As the dry season of 2021 reached its peak, we were called to rescue orphans on a near-daily basis. Oftentimes, these babies were simply found on their own, withering away without love, milk, and protection. Such was the case with Oldepe, who we rescued from the swamps of Amboseli National Park on 10th November.
In early November, Cynthia Moss of Amboseli Trust for Elephants (ATE) received reports of an abandoned calf at the edge of the Ol Tukai Orok palm woodlands. She went to investigate and found a 2.5-year-old bull wandering in a swamp, utterly alone. They waited to see if he would reunite with his family, but tragically, that never happened.
Amboseli is a unique environment, in that its elephant families have been studied, traced, and named by ATE. Oldepe was likely born in 2019, which makes him one of 12 male calves born into the ecosystem that year. (Barnoti, a fellow Amboseli orphan, is another 2019 bull). Given this context, ATE believes that Oldepe is the son of Orna, of the “OB family.” They haven’t been able to census the family recently, but his identity will be revealed in due course. In the meantime, it felt a safe assumption — and a most fitting gesture — to give him an “O” name, forever connecting him to his roots. Oldepe is a favourite haunt of elephants, located to the south of Amboseli National Park.
Our SWT/KWS Amboseli Mobile Vet Unit was called to the scene, where they confirmed that the calf was indeed an orphan in need of rescuing. While we organised a team from Nairobi, they remained by his side. The swamps of Amboseli are labyrinthine, and if the calf disappeared, he could be lost forever. Ironically, this would not be the first time we worried about Oldepe disappearing.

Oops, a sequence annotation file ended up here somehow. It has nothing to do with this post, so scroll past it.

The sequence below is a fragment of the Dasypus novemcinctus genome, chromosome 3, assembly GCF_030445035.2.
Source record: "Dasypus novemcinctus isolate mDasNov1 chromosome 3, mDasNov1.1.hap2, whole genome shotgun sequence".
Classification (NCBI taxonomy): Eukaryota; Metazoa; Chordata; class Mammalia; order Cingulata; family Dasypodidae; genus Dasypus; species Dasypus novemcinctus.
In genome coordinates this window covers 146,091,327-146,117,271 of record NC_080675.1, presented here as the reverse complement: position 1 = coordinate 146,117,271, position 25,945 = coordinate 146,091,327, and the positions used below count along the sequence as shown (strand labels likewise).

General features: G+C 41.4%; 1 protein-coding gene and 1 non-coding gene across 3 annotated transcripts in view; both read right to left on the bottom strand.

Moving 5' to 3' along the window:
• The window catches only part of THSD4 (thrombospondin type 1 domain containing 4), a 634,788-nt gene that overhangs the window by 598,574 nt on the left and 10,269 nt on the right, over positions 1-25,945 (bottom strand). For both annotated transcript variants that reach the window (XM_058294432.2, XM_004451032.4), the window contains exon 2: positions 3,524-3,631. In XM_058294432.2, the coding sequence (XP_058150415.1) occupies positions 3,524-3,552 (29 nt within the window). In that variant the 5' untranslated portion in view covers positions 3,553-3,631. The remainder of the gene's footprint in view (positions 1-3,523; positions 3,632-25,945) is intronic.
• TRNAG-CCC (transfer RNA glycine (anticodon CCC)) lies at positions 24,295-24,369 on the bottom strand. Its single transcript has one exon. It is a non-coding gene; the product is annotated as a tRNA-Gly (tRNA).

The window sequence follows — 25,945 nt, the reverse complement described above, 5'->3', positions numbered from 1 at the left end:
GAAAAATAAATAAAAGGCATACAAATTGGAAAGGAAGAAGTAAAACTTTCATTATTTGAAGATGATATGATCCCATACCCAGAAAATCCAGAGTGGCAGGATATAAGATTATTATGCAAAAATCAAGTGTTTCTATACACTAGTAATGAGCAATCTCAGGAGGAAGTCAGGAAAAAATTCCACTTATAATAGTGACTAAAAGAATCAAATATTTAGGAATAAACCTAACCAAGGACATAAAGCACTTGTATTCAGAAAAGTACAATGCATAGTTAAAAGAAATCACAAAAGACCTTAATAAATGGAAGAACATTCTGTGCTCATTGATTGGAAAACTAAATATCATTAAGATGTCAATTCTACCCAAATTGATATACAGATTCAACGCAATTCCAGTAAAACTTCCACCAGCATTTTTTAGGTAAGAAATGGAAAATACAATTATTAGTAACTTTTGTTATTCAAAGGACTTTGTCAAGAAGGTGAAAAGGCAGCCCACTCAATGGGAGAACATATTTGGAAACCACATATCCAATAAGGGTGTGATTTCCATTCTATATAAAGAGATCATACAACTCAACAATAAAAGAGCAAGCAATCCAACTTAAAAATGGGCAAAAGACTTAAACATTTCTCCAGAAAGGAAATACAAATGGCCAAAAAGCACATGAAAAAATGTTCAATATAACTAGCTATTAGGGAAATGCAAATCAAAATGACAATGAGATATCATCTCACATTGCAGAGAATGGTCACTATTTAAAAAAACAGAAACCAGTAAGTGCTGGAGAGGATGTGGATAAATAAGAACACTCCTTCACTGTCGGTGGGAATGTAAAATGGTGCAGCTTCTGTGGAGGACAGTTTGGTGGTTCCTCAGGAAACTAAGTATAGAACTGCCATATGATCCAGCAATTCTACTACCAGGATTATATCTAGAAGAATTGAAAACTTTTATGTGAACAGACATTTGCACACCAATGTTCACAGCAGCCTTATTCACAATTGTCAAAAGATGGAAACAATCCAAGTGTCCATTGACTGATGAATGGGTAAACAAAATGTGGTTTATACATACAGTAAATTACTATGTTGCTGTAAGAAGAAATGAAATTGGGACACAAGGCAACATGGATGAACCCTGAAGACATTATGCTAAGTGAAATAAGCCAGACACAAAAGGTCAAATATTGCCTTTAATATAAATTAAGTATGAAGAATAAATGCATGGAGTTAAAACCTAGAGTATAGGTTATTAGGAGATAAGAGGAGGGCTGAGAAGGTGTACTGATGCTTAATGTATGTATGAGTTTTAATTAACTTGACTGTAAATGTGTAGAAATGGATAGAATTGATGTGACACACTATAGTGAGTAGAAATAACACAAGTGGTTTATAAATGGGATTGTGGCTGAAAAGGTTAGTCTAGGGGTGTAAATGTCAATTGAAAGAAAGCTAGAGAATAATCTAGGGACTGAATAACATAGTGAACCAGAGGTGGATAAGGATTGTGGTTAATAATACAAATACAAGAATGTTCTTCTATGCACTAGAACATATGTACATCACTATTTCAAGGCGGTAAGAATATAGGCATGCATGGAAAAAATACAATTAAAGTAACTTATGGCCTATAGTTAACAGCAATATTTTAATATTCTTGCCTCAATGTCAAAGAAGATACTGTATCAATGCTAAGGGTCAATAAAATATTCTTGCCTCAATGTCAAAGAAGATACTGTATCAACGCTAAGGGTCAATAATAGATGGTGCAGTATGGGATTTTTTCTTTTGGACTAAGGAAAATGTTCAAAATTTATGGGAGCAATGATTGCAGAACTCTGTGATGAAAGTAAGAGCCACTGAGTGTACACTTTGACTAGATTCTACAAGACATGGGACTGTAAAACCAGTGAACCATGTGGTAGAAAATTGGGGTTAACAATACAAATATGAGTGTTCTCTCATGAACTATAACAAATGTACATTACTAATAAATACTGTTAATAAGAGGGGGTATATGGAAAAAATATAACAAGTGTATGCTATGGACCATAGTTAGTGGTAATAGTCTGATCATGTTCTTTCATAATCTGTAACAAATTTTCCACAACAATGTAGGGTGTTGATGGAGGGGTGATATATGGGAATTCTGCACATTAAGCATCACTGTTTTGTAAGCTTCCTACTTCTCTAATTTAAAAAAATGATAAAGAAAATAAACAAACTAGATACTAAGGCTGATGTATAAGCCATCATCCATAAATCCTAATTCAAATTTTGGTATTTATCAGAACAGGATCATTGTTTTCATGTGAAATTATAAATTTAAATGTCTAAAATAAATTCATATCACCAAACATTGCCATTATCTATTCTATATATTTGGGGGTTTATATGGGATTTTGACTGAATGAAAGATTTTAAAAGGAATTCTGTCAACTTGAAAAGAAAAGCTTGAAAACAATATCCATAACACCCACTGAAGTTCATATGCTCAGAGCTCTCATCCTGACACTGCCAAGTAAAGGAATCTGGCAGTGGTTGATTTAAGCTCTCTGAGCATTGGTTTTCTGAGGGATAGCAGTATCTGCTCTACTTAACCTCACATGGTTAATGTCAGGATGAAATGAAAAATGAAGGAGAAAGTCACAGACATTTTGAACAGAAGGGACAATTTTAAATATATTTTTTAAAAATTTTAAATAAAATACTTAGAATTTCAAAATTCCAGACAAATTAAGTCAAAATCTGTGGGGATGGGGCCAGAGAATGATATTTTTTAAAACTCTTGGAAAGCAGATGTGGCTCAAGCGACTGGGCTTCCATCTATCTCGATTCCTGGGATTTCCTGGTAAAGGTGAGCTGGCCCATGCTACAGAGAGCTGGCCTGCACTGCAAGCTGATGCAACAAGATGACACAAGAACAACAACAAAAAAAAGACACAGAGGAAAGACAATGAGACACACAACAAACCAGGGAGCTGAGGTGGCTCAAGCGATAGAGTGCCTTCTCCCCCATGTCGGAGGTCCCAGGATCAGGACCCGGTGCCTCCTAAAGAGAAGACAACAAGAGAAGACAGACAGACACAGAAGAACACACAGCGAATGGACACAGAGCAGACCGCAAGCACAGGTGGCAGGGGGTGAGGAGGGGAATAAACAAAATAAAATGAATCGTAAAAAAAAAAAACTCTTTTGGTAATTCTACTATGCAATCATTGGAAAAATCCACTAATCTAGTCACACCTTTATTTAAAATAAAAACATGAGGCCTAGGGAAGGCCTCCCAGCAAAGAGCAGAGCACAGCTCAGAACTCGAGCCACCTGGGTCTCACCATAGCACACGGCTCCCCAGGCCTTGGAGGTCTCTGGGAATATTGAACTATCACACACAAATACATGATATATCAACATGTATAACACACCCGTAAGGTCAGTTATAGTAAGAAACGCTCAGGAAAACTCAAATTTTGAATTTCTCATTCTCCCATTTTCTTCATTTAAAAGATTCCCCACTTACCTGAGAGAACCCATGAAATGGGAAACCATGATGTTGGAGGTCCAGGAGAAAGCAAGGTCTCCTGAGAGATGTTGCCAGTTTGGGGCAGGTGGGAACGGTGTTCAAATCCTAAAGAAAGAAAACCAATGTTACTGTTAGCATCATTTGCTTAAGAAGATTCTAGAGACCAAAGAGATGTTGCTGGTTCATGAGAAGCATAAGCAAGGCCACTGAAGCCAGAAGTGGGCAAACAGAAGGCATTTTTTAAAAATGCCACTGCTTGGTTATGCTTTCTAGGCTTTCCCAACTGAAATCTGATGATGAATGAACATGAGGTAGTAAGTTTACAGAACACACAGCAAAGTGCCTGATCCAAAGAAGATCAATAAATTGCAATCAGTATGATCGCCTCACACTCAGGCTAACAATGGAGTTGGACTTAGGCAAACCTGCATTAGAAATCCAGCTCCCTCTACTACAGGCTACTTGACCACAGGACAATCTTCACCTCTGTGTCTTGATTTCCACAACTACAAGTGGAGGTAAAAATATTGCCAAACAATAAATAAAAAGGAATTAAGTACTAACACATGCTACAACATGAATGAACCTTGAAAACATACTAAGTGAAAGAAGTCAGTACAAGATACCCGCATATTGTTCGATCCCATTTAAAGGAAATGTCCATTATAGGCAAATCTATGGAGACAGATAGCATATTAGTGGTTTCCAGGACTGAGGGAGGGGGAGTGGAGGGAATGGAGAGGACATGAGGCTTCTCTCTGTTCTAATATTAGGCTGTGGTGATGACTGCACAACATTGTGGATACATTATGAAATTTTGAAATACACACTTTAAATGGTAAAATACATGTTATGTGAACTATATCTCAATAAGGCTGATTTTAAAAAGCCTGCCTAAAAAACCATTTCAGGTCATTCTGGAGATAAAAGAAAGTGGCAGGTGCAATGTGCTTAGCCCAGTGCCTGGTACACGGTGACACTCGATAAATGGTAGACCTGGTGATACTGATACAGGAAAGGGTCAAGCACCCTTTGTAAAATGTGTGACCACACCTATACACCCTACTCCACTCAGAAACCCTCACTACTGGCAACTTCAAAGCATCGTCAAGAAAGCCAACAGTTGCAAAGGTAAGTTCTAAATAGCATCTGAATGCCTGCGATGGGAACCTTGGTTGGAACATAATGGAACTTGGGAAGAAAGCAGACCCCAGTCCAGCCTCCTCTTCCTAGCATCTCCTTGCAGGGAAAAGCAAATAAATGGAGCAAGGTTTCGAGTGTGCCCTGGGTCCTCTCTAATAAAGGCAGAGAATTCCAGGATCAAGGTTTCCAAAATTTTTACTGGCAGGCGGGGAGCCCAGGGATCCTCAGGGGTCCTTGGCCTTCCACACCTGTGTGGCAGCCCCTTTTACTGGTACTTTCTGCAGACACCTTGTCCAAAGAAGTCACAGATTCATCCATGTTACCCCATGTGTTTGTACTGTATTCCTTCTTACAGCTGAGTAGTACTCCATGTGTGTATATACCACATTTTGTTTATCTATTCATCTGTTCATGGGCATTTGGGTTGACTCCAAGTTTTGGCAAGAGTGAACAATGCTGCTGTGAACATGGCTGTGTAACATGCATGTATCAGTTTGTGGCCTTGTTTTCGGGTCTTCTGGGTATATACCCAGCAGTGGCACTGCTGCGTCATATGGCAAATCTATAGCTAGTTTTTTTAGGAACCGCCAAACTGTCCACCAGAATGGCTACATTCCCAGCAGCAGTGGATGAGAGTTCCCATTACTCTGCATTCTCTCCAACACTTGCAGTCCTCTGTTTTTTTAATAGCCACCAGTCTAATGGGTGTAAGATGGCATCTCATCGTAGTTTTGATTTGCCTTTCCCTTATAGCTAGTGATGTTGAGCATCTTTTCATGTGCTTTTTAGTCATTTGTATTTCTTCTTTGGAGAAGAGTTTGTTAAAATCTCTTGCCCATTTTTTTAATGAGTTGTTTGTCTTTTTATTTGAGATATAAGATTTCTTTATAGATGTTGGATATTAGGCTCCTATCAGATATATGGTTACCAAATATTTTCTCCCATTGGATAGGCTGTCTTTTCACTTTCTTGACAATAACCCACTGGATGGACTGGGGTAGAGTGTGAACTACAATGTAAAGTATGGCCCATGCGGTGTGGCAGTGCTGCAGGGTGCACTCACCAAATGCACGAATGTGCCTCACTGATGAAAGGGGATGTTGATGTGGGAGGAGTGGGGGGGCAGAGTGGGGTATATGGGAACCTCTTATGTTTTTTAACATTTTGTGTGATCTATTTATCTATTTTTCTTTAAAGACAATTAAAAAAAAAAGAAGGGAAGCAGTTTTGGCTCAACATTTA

Oldepe was on the larger side, which can complicate rescues, but the entire operation went smoothly. His condition had deteriorated to the point that he didn’t put up much of a fight — perhaps he was even relieved that help had arrived. By that evening, he was safely ensconced in a Nursery stockade. After spending several weeks regaining his strength within that calm, secure environment, Oldepe was finally ready to join the Nursery herd out in the forest.
And that is when we realised that we had a houdini on our hands! About a week after he starting joining the others, Oldepe developed a naughty penchant for playing hide-and-seek with his Keepers. When it was nearing time to go home for the evening, he would suddenly disappear into the bush. Each time the Keepers caught a glimpse of the calf, he would dash off and hide in the thick bush. The Keepers quickly realised this was all part of the fun, so they decided to try some reverse psychology. Instead of seeking him out, they patiently waited back at the stockades. Just as they predicted, Oldepe eventually emerged from the forest and made a beeline for his bedroom.
Although his new game was quite funny, Oldepe’s antics did cause everyone a lot of stress. The Keepers worried where their charge had gone off to, and the other orphans paced and rumbled until he returned home. Fortunately, it seems that his love of hide-and-seek has now run its course, and Oldepe has remained firmly anchored to the rest of the herd ever since.